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Improving Habitat Management: restoring a lowland raised bog at Blawhorn Moss National Nature Reserve, Central Scotland

Submitted by Katherine Beckmann 22nd July 2013 12:13


Safeguarding raised peat bogs- Dammed ditch on Blawhorn Moss

Safeguarding peat bogs and their stored carbon

Climate change could have severe consequences for the locations in which peat accumulation can continue in future. Recent research has highlighted that some lowland raised bogs in Scotland face climatic stress under the projected hotter and drier summers of the future. 

Raised bogs in particular are vulnerable to climate stress since they are rainfall dependent, and their raised surfaces are so-called because they sit above the water table. Climate change could have a major impact on the hydrological systems of these bogs, and their species composition.    

Degraded raised bogs are carbon liabilities. When the water table drops, peat stops forming. This changes the bog from being an effective carbon sink to a significant source of greenhouse gas emissions, further contributing to climate change. Drying of the surface also results in the loss of specialist (and often scarce) bog-loving plants and animals. If bogs dry out they are more susceptible to damage from summer wildfires, which may also increase with climate change.

The bogs most at risk of damage from climate stress are those which have a history of poor management, particularly sites which have been deliberately drained to improve grazing for livestock or for forestry.

Blawhorn Moss National Nature Reserve (NNR) is one such site, formerly drained by a network of ditches and at times suffering fire damage. The resulting loss of bog-moss (Sphagnum), replaced by more stress-tolerant grasses and shrubs, left the site more vulnerable to the climate stress it is expected to face in the future.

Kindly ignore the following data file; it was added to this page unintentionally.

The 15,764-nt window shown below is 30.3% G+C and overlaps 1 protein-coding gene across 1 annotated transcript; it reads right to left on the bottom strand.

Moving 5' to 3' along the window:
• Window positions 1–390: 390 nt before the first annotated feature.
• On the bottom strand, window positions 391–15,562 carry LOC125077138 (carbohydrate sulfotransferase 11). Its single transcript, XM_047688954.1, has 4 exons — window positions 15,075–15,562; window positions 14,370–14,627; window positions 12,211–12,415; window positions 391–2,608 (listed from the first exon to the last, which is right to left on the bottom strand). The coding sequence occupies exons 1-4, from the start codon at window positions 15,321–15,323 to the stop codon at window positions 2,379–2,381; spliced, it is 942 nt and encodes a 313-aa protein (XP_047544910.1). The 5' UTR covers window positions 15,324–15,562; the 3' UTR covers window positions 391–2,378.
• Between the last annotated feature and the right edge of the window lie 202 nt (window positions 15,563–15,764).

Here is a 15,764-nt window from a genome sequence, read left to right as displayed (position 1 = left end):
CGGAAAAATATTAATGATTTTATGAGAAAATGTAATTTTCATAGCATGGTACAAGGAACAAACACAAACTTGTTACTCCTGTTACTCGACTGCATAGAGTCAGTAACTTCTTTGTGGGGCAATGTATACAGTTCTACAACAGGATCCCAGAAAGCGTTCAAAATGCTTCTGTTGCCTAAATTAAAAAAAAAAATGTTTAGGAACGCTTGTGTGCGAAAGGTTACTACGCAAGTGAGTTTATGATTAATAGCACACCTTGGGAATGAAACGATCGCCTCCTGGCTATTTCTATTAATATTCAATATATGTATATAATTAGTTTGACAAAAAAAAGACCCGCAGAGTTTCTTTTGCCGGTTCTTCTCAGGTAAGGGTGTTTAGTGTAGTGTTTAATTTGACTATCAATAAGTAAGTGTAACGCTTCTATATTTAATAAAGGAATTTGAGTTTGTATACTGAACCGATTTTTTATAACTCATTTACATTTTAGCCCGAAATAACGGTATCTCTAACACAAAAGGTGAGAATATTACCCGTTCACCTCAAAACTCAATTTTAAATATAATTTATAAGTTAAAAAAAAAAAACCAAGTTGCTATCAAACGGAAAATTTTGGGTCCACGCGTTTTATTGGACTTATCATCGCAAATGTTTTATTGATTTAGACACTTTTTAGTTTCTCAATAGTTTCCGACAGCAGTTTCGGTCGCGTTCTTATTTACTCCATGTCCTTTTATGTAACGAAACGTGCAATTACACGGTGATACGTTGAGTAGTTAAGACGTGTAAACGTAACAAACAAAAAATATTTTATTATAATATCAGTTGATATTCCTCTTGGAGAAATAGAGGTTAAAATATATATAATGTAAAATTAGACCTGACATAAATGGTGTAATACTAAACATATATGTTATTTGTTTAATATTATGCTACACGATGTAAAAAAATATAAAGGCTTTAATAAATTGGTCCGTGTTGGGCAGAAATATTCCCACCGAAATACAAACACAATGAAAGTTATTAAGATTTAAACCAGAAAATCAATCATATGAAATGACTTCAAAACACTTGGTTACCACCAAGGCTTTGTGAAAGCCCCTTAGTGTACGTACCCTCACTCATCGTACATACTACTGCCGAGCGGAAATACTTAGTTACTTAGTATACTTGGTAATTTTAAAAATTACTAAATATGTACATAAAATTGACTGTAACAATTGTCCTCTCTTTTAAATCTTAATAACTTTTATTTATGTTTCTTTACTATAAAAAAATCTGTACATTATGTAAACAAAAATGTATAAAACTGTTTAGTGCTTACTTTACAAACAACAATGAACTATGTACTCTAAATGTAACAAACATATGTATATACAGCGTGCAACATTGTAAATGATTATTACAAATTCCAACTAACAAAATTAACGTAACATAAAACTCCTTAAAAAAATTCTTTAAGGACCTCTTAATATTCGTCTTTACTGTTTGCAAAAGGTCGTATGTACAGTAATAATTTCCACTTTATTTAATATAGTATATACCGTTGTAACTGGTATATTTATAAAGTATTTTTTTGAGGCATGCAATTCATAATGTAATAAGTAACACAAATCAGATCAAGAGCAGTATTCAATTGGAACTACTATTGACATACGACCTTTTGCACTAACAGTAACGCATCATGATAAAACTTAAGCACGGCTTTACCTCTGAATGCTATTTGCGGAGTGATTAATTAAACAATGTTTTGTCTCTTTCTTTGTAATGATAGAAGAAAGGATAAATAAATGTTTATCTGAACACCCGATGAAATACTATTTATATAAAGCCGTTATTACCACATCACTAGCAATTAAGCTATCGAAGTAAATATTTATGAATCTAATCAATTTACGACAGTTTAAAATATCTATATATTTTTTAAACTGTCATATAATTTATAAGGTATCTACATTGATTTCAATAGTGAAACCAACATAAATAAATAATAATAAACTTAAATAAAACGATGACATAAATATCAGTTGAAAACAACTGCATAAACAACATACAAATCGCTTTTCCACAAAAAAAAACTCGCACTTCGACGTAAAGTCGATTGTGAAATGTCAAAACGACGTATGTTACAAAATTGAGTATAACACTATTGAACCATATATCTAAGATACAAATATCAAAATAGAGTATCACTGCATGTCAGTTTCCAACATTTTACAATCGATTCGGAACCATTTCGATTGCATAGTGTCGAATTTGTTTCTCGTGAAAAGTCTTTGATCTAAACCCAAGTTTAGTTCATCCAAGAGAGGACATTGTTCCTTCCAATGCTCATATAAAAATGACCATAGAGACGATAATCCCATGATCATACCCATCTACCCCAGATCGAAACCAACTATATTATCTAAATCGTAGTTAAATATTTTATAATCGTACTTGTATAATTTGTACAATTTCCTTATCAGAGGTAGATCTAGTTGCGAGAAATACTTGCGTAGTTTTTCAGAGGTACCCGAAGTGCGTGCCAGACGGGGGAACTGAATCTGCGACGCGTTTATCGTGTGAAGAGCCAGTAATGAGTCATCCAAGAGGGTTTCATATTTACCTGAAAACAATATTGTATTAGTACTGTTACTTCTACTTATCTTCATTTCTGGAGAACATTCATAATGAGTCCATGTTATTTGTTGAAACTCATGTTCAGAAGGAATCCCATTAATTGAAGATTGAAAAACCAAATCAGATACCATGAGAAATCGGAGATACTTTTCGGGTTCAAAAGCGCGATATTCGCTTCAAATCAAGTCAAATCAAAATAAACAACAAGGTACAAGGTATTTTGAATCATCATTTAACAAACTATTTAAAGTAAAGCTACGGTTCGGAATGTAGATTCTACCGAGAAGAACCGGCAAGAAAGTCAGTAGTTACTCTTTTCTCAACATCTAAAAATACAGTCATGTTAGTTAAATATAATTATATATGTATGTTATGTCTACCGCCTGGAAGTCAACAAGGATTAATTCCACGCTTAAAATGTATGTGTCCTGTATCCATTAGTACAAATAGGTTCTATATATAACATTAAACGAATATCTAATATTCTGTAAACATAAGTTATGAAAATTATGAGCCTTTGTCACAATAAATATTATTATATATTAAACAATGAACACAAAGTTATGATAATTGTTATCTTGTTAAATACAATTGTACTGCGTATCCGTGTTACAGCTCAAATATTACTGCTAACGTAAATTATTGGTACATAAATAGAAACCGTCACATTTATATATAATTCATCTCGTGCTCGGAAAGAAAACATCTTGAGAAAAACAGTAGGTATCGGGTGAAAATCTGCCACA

Improving habitat management is a key option in helping nature adapt to climate change. At Blawhorn Moss, Scottish Natural Heritage is improving management to help the site adapt to the increasing climate stress it faces. Action has included:

  • blocking drainage ditches with dams to reduce run-off, erosion and fragmentation of the bog surface. Crucially, this also raises water levels and encourages Sphagnum growth. There are now over 1000 dams on the site.
  • removing shrubs and trees (their deeper roots dry out the surface more).
  • working with local landowners to change the grazing programme to increase species diversity and reduce the dominance of heather (Calluna).

The improved habitat management has been successful. Blawhorn now has new areas of Sphagnum growth (the first step in peat formation and therefore carbon storage) and increased resilience to summer fires. The higher water table will help act as a buffer to the effects of the warmer, drier summers expected in the future. The improved management of the bog habitat will help Blawhorn adapt in our warming world and help ensure the bog continues to bring many benefits.